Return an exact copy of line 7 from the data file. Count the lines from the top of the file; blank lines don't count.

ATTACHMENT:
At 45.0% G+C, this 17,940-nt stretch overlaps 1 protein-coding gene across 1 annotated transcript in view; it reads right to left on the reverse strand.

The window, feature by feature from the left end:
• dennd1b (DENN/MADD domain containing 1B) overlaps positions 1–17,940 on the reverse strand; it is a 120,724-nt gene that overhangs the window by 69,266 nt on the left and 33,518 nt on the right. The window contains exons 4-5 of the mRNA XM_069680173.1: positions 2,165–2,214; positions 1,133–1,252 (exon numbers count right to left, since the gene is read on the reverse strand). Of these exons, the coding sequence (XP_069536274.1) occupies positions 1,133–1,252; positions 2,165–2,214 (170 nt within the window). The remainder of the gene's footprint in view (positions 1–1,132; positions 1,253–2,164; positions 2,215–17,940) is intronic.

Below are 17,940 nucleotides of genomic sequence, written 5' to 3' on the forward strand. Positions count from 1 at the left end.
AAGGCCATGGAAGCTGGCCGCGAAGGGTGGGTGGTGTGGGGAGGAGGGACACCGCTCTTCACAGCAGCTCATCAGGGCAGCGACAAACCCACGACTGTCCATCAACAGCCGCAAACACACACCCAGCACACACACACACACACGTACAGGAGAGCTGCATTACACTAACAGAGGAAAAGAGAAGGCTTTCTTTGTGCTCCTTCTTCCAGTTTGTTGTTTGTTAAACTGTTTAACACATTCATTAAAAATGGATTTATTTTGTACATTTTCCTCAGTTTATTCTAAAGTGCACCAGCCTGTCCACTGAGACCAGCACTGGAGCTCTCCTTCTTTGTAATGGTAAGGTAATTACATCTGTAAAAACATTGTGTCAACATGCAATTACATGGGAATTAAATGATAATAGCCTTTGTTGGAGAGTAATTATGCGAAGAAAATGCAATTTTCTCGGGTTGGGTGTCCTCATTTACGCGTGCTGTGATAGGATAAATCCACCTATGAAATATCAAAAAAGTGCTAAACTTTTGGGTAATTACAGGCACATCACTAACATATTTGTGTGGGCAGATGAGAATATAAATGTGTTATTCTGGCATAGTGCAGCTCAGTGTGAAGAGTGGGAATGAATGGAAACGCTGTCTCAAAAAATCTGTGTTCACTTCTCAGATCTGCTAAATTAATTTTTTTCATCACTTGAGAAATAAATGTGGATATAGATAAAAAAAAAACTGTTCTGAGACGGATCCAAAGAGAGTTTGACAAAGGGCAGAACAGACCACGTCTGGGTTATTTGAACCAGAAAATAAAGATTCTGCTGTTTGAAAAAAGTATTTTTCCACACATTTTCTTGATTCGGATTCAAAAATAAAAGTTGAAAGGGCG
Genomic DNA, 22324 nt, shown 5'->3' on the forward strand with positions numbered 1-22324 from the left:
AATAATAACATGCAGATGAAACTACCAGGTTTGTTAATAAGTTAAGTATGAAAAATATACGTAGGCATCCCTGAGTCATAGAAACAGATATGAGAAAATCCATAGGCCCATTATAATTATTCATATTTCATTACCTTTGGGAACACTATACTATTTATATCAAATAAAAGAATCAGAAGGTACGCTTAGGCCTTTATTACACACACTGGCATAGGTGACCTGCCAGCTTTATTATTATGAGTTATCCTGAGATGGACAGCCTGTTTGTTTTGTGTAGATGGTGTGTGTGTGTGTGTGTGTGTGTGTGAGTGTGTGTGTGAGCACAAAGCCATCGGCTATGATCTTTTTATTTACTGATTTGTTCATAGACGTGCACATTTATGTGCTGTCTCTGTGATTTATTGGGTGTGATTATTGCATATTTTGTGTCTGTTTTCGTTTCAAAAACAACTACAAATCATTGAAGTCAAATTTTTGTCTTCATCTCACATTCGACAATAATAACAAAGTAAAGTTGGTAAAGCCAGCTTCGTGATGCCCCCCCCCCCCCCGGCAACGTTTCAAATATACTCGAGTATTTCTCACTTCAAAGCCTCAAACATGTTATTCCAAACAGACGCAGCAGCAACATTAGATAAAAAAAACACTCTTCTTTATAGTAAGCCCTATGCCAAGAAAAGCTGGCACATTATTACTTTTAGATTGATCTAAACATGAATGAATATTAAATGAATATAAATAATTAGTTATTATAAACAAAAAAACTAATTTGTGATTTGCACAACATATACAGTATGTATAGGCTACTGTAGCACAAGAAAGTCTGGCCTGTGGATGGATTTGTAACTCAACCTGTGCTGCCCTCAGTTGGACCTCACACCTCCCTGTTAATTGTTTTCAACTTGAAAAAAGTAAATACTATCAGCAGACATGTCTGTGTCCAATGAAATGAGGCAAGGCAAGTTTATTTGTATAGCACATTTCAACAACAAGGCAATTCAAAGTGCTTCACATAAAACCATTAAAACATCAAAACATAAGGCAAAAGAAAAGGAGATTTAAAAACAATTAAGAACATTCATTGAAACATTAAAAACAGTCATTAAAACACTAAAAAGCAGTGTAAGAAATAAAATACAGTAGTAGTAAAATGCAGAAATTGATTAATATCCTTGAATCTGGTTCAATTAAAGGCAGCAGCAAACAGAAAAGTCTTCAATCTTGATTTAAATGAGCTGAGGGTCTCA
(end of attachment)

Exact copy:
AATAATAACATGCAGATGAAACTACCAGGTTTGTTAATAAGTTAAGTATGAAAAATATACGTAGGCATCCCTGAGTCATAGAAACAGATATGAGAAAATCCATAGGCCCATTATAATTATTCATATTTCATTACCTTTGGGAACACTATACTATTTATATCAAATAAAAGAATCAGAAGGTACGCTTAGGCCTTTATTACACACACTGGCATAGGTGACCTGCCAGCTTTATTATTATGAGTTATCCTGAGATGGACAGCCTGTTTGTTTTGTGTAGATGGTGTGTGTGTGTGTGTGTGTGTGTGTGAGTGTGTGTGTGAGCACAAAGCCATCGGCTATGATCTTTTTATTTACTGATTTGTTCATAGACGTGCACATTTATGTGCTGTCTCTGTGATTTATTGGGTGTGATTATTGCATATTTTGTGTCTGTTTTCGTTTCAAAAACAACTACAAATCATTGAAGTCAAATTTTTGTCTTCATCTCACATTCGACAATAATAACAAAGTAAAGTTGGTAAAGCCAGCTTCGTGATGCCCCCCCCCCCCCCGGCAACGTTTCAAATATACTCGAGTATTTCTCACTTCAAAGCCTCAAACATGTTATTCCAAACAGACGCAGCAGCAACATTAGATAAAAAAAACACTCTTCTTTATAGTAAGCCCTATGCCAAGAAAAGCTGGCACATTATTACTTTTAGATTGATCTAAACATGAATGAATATTAAATGAATATAAATAATTAGTTATTATAAACAAAAAAACTAATTTGTGATTTGCACAACATATACAGTATGTATAGGCTACTGTAGCACAAGAAAGTCTGGCCTGTGGATGGATTTGTAACTCAACCTGTGCTGCCCTCAGTTGGACCTCACACCTCCCTGTTAATTGTTTTCAACTTGAAAAAAGTAAATACTATCAGCAGACATGTCTGTGTCCAATGAAATGAGGCAAGGCAAGTTTATTTGTATAGCACATTTCAACAACAAGGCAATTCAAAGTGCTTCACATAAAACCATTAAAACATCAAAACATAAGGCAAAAGAAAAGGAGATTTAAAAACAATTAAGAACATTCATTGAAACATTAAAAACAGTCATTAAAACACTAAAAAGCAGTGTAAGAAATAAAATACAGTAGTAGTAAAATGCAGAAATTGATTAATATCCTTGAATCTGGTTCAATTAAAGGCAGCAGCAAACAGAAAAGTCTTCAATCTTGATTTAAATGAGCTGAGGGTCTCA